Commentary by Gregg Rickman (email@example.com). Times compiled from information available Tuesday; it's always advisable to call for confirmation. Price given is standard adult admission; discounts often apply for students, seniors, and members.
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1751 SOCIAL CLUB
FRIDAY (Dec. 9): S.F. IndieFest presents a "Rock 'n' Roll Horror Show" featuring the Hammer horror Kiss of the Vampire (1962) 8 p.m. , followed by the bands Stolen Babies and the Graves Brothers Deluxe at 10 p.m.
ACT I & II
2128 Center (at Shattuck), Berkeley, (510) 464-5980, www.landmarktheatres.com. $9.25 save as noted. One of this venue's two screens is a "calendar house" for Landmark Theatres. For additional screenings, see our Showtimes page.
WEDNESDAY & THURSDAY: Naked in Ashes (Paula Fouce, 2005) 7, 9:30 p.m.
FRIDAY THROUGH THURSDAY (Dec. 9-15): 39 Pounds of Love (Dani Menkin, 2005). See Opening for review. Call for times.
345 Bush (at Polk), 775-7755, www.afsf.com. French-language films shown on projected video. $6 donation.
WEDNESDAY (Dec. 7): Single mom Ariane Ascaride (Jeannette) steals paint from the abandoned cement factory guarded by Gérard Meylan (Marius); love and painting are the result in Marius and Jeannette (Robert Guédiguian, France, 1997) 7 p.m.
ARTISTS' TELEVISION ACCESS
992 Valencia (at 21st Street), 824-3890, www.atasite.org. $5 save as noted. This venue offers all manner of strange and unusual video and film.
SATURDAY (Dec. 10): A "Sid Davis Retrospective" showcases the oeuvre of "cinema history's most psychologically twisted educational-film producer," whose works screening tonight include Boys Beware, Dangerous Stranger, Seduction of the Innocent, and Alcohol Is Dynamite. Todd Southern's survey SidVision precedes the unveiling. $6.66 8, 10 p.m.
TUESDAY (Dec. 13): "Exquisite: This is what we are now," the senior show of California College of the Arts' film/video/performance department 8 p.m.
3630 Balboa (at 38th Avenue), 221-8484, www.balboamovies.com. $8.50 save as noted. This great neighborhood house shows films of all sorts. See our Showtimes page for additional listings.
WEDNESDAY & THURSDAY: "Samurai!," a festival of famous and little-seen Japanese martial arts classics, continues with Akira Kurosawa's splendid Macbeth adaptation Throne of Blood (1957; 12:50, 4:50, 8:50 p.m.), on a bill with New Tale of Zatoichi (Tokuzo Tanaka, 1963; 3, 7 p.m.), third in the series and the first color film featuring the blind swordsman. See Night & Day Friday for more. Also, on screen 2, A Touch of Spice (Tassos Boulmetis, Greece, 2003) 12:45, 2:50, 4:55, 7:10, 9:15 p.m.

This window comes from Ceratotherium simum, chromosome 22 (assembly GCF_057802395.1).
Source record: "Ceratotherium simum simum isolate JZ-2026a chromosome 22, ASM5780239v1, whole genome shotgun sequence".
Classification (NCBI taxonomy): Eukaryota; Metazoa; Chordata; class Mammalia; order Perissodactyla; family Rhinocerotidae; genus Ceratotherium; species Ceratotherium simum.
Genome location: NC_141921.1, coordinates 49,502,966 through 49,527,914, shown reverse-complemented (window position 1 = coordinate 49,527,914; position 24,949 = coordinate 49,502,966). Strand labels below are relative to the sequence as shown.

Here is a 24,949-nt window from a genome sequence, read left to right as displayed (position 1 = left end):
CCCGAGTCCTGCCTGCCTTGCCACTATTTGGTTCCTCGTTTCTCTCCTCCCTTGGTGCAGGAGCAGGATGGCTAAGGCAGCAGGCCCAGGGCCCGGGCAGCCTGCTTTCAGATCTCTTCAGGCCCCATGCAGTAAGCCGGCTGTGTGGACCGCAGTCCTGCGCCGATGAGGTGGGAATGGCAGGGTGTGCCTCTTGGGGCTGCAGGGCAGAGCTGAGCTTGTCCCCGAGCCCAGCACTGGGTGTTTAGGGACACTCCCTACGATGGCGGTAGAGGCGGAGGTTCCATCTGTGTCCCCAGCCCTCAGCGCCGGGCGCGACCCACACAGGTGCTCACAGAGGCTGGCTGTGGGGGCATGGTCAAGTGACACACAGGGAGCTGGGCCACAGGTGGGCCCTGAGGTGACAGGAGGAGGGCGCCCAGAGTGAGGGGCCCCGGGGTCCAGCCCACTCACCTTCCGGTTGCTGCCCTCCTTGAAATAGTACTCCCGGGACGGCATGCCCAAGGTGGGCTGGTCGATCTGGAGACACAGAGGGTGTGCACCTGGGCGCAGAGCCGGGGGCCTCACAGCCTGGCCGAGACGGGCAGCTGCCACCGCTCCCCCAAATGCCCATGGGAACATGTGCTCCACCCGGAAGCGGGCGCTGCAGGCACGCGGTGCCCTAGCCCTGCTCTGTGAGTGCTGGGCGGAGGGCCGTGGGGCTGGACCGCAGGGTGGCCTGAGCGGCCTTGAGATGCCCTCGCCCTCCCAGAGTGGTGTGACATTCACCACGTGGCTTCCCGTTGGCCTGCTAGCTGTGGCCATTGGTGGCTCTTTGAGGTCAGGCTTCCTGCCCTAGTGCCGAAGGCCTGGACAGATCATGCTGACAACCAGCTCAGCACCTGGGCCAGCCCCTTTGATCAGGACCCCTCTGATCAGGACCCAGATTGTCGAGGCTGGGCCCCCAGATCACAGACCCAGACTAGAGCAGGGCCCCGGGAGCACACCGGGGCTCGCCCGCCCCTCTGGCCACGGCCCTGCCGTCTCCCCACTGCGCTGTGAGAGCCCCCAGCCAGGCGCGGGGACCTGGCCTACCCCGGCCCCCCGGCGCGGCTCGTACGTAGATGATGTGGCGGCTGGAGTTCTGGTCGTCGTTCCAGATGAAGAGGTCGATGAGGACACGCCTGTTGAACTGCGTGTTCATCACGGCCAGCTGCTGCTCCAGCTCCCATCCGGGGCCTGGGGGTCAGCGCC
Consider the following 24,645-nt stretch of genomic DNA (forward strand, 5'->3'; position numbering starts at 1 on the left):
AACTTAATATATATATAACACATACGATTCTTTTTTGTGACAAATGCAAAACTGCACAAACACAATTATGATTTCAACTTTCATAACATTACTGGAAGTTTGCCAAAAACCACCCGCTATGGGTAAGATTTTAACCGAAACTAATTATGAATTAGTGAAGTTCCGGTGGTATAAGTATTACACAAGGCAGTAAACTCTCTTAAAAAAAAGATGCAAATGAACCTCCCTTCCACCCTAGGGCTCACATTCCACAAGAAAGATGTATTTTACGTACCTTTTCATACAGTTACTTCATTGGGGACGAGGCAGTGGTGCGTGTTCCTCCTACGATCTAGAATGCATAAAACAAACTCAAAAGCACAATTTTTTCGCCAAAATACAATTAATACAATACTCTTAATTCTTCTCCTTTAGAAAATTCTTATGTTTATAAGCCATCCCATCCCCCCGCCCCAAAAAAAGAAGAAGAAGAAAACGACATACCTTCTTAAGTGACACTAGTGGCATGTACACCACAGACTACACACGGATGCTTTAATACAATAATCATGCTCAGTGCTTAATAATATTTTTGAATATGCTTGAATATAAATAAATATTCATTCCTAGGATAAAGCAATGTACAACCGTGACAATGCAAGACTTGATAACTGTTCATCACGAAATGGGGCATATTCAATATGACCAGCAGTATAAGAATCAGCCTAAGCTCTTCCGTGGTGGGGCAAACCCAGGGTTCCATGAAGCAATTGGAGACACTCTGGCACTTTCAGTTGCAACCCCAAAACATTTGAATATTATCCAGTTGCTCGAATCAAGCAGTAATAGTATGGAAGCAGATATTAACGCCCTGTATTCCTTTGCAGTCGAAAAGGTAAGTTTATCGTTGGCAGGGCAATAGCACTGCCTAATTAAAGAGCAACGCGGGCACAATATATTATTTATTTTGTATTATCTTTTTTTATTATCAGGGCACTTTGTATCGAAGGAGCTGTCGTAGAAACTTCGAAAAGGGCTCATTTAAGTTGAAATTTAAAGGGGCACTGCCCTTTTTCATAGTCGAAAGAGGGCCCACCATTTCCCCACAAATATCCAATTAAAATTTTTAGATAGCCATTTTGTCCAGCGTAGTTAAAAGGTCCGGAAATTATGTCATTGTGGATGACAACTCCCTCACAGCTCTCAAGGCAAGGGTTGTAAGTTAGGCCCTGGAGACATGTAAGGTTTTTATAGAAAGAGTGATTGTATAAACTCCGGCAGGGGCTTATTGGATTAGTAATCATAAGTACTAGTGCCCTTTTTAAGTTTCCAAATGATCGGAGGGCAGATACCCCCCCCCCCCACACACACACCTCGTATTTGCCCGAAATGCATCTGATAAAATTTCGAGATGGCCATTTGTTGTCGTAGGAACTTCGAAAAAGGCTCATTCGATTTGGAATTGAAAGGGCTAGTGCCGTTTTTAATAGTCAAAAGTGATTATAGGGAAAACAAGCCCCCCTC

FRIDAY & SATURDAY: "Samurai!" -- Genre master Hideo Gosha's debut, Three Outlaw Samurai (1964; 2:40, 7:15 p.m.), plus Kurosawa's epic The Hidden Fortress (1958; noon, 4:35, 9:10 p.m.).
SUNDAY & MONDAY: "Samurai!" -- Samurai Saga (Hiroshi Inagaki, 1959; 2:45, 7 p.m.) casts Toshiro Mifune as Cyrano in this big-nosed adventure, screening with Masahiro Shinoda's Assassination (1964; 12:40, 4:55, 9:10 p.m.), about a master politician/swordsman and his equally skilled stalker.
TUESDAY & WEDNESDAY (Dec. 13 & 14): "Samurai!" -- Bandits vs. Samurai Squadron (Gosha, 1978; 3:25, 8:15 p.m.), nearly three hours of all-star intrigue, screens with the peppy, 86-minute Zatoichi the Fugitive (Tanaka, 1963; 1:40, 6:30 p.m.).
CALIFORNIA COLLEGE OF THE ARTS
WEDNESDAY (Dec. 7): "Overdoing the Movies: A Big Band Covers the Standards" as Ted Brinkley and his ensemble play new music for scenes from films shot in San Francisco, "a reverse visual kino-karaoke." Stars glimpsed include Chaney, Crawford, Bogart, Hayworth, Stewart, Eastwood, McQueen, and Streisand; genres listed are "the newsreel, the film noir, the foot-chase, the car-chase, and psychedelic'" 7:30 p.m.
429 Castro (near Market), 621-6120, www.thecastrotheatre.com. $8 save as noted. Short-run rep in a spectacular 1922 Greco-Roman-themed palace designed by Timothy L. Pflueger. Evening intermissions feature David Hegarty on the Mighty Wurlitzer.
WEDNESDAY & THURSDAY: Three of Hearts (Susan Kaplan, 2004) 7, 9:15 p.m.; also Wed 1, 3, 5 p.m.
FRIDAY: A David Lynch series offers three double bills from the sultan of surrealism, or more accurately the hyperacute sensibility of lucid dreaming. His masterpiece to date, Mulholland Drive (2001; 7 p.m.), screens with the very-hard-to-see theatrical prequel to his television series, Twin Peaks: Fire Walk With Me (1992; 9:40 p.m.), unpopular in its day but blazing a trail for what would follow. Highly recommended. And let's not forget Lost Highway (1997); separate admission midnight.
SATURDAY: David Lynch -- Laura Dern puts herself out there as the good girl in Blue Velvet (1986; 2:15, 7 p.m.), a dossier of Lynchian obsessions, and as wild Lula in Wild at Heart (1990; 4:30, 9:15 p.m.), an overcooked self-parody. Lynch regulars Isabella Rossellini and Jack Nance also make their presence felt.
SUNDAY: David Lynch, inside the Hollywood system he'd later critique, directing the prestigious and quite good The Elephant Man (1980; 2, 7 p.m.) and the at once distended and compressed science-fiction epic Dune (1984; 4:20, 9:20 p.m.)
STARTS MONDAY: Call theater for program.
2534 Mission (between 21st and 22nd streets), 648-7600, www.foreigncinema.com. Free with meal. This restaurant screens foreign films, usually in 35mm, on the back wall of its outdoor patio, with drive-in speakers available for the tables of those who want to watch while they dine.
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